Review: The Bad and the Beautiful (1952)

The Bad and the Beautiful

Rating

Director
Vincente Minnelli
Screenplay
Charles Schnee (Story: George Bradshaw)
Length
118 min.
Starring
Lana Turner, Kirk Douglas, Walter Pidgeon, Dick Powell, Barry Sullivan, Gloria Grahame, Gilbert Roland, Leo G. Carroll, Vanessa Brown, Paul Stewart, Sammy White, Elaine Stewart, Ivan Triesault
MPAA Rating
Approved

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Review
Who is Jonathan Shields? That is the premise of the story The Bad and the Beautiful, a Vincente Minnelli drama about a washed up producer’s son trying to make a success for himself in the film industry and the many hands he stepped on climbing up the ladder. Kirk Douglas stars as Shields who charismatically dances through the film’s frames on a crash course with a destiny established early in the film.

Shields begins the film desperate for a new film, having become a financial failure in the film industry, but how that ruin came about is told through flashback, three of them to be specific. His attempts to contact the director (Barry Sullivan), actress (Lana Turner) and writer (Dick Powell) he burned in his push to fame, provide the impetus for the story as his longtime assistant Harry Pebbel (Walter Pigeon) summons the three wayward souls to his office and hopes to convince them to help out the man who gave them their breaks in the business.

There are three stories here and each one follows a natural progression of events as Shields rises to fame. His first encounter is running rough shod over the director who stood by his side as they launched his empire. The second is helping the daughter of an also-failed father become a strong and talented actress. And the third is taking a novelist and turning him into a credible and successful screenwriter. In each of these sections, he identified his associates’ needs and used them to not only bolster their capabilities, but boost his career as well and in doing so, his own hubris helped tear down those same relationships driving a wedge between them.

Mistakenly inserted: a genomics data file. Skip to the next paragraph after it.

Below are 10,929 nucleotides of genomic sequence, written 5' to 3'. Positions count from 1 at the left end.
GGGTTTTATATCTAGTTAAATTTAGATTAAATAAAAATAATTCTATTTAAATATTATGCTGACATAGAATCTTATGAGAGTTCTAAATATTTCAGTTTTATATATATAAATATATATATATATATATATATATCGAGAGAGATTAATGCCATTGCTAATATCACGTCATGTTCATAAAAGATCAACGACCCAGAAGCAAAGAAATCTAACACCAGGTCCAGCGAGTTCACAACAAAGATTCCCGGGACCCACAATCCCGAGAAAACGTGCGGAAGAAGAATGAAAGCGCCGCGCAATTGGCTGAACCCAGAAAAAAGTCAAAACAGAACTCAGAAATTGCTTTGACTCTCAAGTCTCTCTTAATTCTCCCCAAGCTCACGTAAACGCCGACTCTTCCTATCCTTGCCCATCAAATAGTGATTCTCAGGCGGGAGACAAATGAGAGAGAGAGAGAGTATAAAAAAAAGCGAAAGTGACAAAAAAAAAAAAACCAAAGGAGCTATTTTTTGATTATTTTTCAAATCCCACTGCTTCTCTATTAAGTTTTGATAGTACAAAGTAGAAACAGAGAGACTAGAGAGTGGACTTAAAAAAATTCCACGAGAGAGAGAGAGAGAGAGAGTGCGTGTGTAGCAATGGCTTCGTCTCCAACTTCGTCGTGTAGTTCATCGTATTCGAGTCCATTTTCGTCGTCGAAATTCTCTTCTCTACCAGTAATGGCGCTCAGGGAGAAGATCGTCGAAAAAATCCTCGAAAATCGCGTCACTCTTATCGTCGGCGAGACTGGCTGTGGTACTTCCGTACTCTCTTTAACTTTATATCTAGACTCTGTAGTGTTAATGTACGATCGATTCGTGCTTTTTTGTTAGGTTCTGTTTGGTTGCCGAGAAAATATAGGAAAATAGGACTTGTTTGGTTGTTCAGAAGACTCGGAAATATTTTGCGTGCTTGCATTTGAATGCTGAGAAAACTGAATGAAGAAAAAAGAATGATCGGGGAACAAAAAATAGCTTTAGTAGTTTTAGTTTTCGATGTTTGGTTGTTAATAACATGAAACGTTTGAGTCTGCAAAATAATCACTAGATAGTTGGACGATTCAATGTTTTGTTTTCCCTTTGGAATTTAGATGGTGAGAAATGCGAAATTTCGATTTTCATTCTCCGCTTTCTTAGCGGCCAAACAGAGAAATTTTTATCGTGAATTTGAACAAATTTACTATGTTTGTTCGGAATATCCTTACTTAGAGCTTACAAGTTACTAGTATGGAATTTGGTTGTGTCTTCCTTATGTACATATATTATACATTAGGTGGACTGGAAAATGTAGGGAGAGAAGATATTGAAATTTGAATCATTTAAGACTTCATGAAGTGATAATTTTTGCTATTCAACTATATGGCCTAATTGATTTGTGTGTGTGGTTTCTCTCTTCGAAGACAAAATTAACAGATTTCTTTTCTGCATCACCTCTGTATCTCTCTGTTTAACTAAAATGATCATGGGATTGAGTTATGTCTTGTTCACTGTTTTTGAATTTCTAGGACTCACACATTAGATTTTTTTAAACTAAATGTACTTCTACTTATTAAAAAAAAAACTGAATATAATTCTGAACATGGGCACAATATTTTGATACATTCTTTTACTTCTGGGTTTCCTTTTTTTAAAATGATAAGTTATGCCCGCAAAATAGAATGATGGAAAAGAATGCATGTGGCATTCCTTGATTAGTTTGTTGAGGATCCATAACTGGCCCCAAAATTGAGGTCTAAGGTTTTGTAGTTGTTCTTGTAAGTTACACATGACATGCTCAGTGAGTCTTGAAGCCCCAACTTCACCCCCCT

Aside from Douglas, there isn’t really a noteworthy performance in the bunch. The ensemble is strong, but fade appropriately when placed alongside Douglas’ sometimes-outlandish, frequently engaging Shields. Turner probably comes off the worst of these. While her scenes of learning to become a better actress are quite good, when she’s actually acting as her character, she loses a lot of that spritely energy and becomes a rough caricature.

The film itself has a few entertaining moments, but feels every bit segmented as the story implies. Although the continuous story arc of the film is easy to follow and makes sense, it still feels a bit disjointed and awkward at times. While it would be decades before directors would skillfully wind disparate stories together in strange and original ways, they can always be compared to this type of story that was told so conventionally and unerringly straight forward that, despite starting at the end and then slowly working its way back through the characters’ histories, it still feels uselessly linear.
Review Written
September 6, 2010

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